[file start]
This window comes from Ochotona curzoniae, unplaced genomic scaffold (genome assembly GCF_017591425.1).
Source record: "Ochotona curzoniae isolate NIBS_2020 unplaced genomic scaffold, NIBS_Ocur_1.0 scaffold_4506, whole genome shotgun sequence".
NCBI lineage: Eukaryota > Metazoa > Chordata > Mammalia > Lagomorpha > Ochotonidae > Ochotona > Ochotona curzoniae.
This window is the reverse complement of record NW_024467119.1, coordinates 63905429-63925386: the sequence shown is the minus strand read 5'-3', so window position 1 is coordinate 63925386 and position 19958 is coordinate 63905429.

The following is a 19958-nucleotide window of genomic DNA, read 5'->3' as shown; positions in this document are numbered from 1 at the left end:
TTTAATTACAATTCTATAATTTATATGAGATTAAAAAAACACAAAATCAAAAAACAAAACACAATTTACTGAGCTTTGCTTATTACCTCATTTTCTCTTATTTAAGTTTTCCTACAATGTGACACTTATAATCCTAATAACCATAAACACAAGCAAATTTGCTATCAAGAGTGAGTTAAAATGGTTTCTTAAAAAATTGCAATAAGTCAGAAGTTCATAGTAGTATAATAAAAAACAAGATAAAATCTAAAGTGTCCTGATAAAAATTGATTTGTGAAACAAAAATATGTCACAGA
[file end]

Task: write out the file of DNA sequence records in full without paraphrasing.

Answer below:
This window comes from Ochotona curzoniae, unplaced genomic scaffold (genome assembly GCF_017591425.1).
Source record: "Ochotona curzoniae isolate NIBS_2020 unplaced genomic scaffold, NIBS_Ocur_1.0 scaffold_4506, whole genome shotgun sequence".
NCBI lineage: Eukaryota > Metazoa > Chordata > Mammalia > Lagomorpha > Ochotonidae > Ochotona > Ochotona curzoniae.
This window is the reverse complement of record NW_024467119.1, coordinates 63905429-63925386: the sequence shown is the minus strand read 5'-3', so window position 1 is coordinate 63925386 and position 19958 is coordinate 63905429.

The following is a 19958-nucleotide window of genomic DNA, read 5'->3' as shown; positions in this document are numbered from 1 at the left end:
TTTAATTACAATTCTATAATTTATATGAGATTAAAAAAACACAAAATCAAAAAACAAAACACAATTTACTGAGCTTTGCTTATTACCTCATTTTCTCTTATTTAAGTTTTCCTACAATGTGACACTTATAATCCTAATAACCATAAACACAAGCAAATTTGCTATCAAGAGTGAGTTAAAATGGTTTCTTAAAAAATTGCAATAAGTCAGAAGTTCATAGTAGTATAATAAAAAACAAGATAAAATCTAAAGTGTCCTGATAAAAATTGATTTGTGAAACAAAAATATGTCACAGA